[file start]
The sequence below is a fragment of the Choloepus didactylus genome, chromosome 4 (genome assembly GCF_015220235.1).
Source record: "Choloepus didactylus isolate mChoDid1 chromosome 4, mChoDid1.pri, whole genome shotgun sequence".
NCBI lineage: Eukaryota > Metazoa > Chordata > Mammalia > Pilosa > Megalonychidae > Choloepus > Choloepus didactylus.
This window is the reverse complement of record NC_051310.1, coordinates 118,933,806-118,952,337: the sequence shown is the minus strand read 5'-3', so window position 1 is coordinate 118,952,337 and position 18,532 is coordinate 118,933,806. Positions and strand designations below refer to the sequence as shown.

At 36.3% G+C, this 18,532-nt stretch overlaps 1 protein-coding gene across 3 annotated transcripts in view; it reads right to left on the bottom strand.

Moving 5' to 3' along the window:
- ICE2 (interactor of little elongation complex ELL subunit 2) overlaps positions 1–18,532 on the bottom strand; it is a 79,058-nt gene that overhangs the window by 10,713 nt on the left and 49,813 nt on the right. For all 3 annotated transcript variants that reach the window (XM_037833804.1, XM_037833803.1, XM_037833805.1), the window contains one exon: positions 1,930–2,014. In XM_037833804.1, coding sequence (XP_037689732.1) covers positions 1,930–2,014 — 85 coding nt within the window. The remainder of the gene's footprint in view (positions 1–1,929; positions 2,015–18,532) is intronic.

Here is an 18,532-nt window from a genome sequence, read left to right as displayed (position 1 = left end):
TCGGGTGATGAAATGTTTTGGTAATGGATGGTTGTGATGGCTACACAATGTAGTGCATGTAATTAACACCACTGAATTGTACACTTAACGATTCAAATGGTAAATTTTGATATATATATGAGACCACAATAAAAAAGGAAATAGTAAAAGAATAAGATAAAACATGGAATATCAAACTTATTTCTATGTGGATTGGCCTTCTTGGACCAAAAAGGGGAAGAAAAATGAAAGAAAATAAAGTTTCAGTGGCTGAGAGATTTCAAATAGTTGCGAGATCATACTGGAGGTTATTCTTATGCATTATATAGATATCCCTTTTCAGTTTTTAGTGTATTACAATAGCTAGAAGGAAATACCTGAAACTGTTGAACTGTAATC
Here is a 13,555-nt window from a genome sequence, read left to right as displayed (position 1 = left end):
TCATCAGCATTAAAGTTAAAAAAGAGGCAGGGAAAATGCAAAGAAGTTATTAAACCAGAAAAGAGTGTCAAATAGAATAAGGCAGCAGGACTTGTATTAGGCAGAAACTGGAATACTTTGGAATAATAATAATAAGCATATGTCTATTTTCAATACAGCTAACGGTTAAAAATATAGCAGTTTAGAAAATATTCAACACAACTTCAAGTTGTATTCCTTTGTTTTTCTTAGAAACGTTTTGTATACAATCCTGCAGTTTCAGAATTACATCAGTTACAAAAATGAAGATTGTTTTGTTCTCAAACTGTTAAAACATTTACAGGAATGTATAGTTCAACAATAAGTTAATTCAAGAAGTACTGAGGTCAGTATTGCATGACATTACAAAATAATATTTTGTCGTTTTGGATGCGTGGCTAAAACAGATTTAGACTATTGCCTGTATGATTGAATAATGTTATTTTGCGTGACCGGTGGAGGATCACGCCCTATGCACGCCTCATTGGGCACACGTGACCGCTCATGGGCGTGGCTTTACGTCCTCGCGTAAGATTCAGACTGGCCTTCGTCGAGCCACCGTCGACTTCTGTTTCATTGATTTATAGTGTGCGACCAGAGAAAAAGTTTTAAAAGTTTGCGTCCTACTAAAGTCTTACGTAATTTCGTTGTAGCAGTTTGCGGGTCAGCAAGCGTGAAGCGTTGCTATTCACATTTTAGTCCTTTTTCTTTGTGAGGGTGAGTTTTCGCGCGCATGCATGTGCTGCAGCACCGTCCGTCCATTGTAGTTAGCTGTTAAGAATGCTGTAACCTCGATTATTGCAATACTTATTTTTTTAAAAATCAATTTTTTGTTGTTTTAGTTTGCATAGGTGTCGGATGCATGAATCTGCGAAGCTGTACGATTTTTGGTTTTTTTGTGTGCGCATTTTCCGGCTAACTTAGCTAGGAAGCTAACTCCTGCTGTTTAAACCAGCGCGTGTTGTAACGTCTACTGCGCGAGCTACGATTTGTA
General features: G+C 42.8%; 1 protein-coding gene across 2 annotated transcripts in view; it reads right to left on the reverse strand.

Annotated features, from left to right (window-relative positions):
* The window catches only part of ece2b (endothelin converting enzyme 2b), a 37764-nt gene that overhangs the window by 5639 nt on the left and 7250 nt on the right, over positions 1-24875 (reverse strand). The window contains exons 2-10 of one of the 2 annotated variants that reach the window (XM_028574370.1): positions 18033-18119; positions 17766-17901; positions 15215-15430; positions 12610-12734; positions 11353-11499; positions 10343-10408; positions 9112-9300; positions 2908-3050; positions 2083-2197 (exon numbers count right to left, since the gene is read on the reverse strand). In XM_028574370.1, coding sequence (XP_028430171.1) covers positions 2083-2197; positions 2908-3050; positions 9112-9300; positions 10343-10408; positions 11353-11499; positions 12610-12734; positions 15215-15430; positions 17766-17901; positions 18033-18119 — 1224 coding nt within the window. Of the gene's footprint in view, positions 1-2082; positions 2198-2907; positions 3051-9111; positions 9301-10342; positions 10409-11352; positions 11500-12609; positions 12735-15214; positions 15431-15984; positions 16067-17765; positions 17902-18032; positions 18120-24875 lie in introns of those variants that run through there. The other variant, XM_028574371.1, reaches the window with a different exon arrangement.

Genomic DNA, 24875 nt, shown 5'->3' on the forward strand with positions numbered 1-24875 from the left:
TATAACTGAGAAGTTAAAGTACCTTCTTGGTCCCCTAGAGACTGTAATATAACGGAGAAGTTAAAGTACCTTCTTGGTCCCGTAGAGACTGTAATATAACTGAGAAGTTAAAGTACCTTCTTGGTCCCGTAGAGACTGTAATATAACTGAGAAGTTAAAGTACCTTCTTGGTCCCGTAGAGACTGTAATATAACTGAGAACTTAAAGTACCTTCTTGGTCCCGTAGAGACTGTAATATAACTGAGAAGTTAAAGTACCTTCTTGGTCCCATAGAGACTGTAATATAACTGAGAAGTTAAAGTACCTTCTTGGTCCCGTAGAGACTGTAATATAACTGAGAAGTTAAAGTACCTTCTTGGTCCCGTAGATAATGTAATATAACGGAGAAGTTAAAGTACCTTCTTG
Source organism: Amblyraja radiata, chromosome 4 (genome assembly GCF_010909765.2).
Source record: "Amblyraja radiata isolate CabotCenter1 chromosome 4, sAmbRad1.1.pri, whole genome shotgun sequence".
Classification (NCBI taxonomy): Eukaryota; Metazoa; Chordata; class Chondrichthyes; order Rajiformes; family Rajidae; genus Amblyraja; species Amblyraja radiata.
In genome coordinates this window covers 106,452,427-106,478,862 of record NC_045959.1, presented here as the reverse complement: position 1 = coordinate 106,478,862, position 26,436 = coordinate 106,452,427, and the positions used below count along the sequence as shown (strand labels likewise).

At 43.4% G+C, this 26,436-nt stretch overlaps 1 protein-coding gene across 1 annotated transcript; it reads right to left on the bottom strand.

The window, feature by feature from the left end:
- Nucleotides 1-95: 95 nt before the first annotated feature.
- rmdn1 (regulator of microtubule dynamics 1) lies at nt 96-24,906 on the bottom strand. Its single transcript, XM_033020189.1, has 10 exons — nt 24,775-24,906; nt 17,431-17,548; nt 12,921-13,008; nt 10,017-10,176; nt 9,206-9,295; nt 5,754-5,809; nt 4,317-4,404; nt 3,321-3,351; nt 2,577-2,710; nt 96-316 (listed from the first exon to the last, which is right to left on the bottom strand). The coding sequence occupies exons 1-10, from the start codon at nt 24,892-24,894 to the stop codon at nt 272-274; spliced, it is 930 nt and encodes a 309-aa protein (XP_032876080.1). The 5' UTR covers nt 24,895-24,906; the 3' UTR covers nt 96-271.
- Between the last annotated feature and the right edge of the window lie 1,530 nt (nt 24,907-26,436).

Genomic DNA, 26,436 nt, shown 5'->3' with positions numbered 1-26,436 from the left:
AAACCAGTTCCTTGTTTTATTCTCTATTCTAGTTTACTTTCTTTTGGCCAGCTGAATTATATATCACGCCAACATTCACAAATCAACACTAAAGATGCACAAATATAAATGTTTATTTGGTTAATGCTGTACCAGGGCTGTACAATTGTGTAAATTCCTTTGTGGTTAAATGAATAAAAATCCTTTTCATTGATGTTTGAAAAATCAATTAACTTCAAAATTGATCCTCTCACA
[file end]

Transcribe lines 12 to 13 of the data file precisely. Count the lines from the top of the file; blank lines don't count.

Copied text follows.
General features: G+C 42.8%; 1 protein-coding gene across 2 annotated transcripts in view; it reads right to left on the reverse strand.

Annotated features, from left to right (window-relative positions):